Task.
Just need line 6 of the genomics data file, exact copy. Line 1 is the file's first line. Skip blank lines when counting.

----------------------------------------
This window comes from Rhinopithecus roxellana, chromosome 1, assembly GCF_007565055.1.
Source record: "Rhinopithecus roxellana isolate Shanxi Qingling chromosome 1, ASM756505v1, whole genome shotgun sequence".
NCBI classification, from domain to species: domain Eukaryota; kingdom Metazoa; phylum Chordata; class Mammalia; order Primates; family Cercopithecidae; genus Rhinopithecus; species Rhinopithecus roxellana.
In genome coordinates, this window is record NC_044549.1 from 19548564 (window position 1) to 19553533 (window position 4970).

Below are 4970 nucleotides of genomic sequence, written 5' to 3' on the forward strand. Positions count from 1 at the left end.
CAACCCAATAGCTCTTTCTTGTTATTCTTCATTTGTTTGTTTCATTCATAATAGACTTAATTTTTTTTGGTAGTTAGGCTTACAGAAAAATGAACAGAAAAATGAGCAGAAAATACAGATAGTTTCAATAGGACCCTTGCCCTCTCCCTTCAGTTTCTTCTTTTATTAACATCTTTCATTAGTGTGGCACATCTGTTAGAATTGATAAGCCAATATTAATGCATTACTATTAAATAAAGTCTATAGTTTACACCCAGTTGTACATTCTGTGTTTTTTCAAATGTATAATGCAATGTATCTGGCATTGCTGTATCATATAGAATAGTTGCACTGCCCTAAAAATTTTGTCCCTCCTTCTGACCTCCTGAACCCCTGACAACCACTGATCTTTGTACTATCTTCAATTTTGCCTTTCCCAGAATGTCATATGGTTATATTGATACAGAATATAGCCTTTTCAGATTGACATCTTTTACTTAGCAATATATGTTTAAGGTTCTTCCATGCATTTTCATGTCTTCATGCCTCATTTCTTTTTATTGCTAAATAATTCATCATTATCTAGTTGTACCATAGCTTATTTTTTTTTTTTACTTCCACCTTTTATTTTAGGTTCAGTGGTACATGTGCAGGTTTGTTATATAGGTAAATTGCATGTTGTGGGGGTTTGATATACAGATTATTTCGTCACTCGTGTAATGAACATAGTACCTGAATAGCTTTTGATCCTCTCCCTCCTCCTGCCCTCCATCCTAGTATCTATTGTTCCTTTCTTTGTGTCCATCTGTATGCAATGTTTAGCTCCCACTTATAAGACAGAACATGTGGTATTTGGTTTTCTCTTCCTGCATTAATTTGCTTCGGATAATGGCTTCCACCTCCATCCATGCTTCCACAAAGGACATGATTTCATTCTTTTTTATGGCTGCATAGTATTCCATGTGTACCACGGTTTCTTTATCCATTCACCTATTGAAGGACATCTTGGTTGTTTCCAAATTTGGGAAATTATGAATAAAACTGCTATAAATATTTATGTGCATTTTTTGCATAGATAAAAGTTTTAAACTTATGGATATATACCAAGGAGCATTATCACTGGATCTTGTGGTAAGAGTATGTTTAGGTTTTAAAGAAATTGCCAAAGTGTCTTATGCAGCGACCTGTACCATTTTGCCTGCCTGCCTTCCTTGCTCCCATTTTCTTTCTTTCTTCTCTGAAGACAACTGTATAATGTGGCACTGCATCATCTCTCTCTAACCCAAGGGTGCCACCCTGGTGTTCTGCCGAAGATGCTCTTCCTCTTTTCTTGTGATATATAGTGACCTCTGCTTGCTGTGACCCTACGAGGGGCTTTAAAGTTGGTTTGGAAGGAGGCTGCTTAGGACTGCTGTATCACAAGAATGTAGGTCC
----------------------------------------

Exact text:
CAACCCAATAGCTCTTTCTTGTTATTCTTCATTTGTTTGTTTCATTCATAATAGACTTAATTTTTTTTGGTAGTTAGGCTTACAGAAAAATGAACAGAAAAATGAGCAGAAAATACAGATAGTTTCAATAGGACCCTTGCCCTCTCCCTTCAGTTTCTTCTTTTATTAACATCTTTCATTAGTGTGGCACATCTGTTAGAATTGATAAGCCAATATTAATGCATTACTATTAAATAAAGTCTATAGTTTACACCCAGTTGTACATTCTGTGTTTTTTCAAATGTATAATGCAATGTATCTGGCATTGCTGTATCATATAGAATAGTTGCACTGCCCTAAAAATTTTGTCCCTCCTTCTGACCTCCTGAACCCCTGACAACCACTGATCTTTGTACTATCTTCAATTTTGCCTTTCCCAGAATGTCATATGGTTATATTGATACAGAATATAGCCTTTTCAGATTGACATCTTTTACTTAGCAATATATGTTTAAGGTTCTTCCATGCATTTTCATGTCTTCATGCCTCATTTCTTTTTATTGCTAAATAATTCATCATTATCTAGTTGTACCATAGCTTATTTTTTTTTTTTACTTCCACCTTTTATTTTAGGTTCAGTGGTACATGTGCAGGTTTGTTATATAGGTAAATTGCATGTTGTGGGGGTTTGATATACAGATTATTTCGTCACTCGTGTAATGAACATAGTACCTGAATAGCTTTTGATCCTCTCCCTCCTCCTGCCCTCCATCCTAGTATCTATTGTTCCTTTCTTTGTGTCCATCTGTATGCAATGTTTAGCTCCCACTTATAAGACAGAACATGTGGTATTTGGTTTTCTCTTCCTGCATTAATTTGCTTCGGATAATGGCTTCCACCTCCATCCATGCTTCCACAAAGGACATGATTTCATTCTTTTTTATGGCTGCATAGTATTCCATGTGTACCACGGTTTCTTTATCCATTCACCTATTGAAGGACATCTTGGTTGTTTCCAAATTTGGGAAATTATGAATAAAACTGCTATAAATATTTATGTGCATTTTTTGCATAGATAAAAGTTTTAAACTTATGGATATATACCAAGGAGCATTATCACTGGATCTTGTGGTAAGAGTATGTTTAGGTTTTAAAGAAATTGCCAAAGTGTCTTATGCAGCGACCTGTACCATTTTGCCTGCCTGCCTTCCTTGCTCCCATTTTCTTTCTTTCTTCTCTGAAGACAACTGTATAATGTGGCACTGCATCATCTCTCTCTAACCCAAGGGTGCCACCCTGGTGTTCTGCCGAAGATGCTCTTCCTCTTTTCTTGTGATATATAGTGACCTCTGCTTGCTGTGACCCTACGAGGGGCTTTAAAGTTGGTTTGGAAGGAGGCTGCTTAGGACTGCTGTATCACAAGAATGTAGGTCC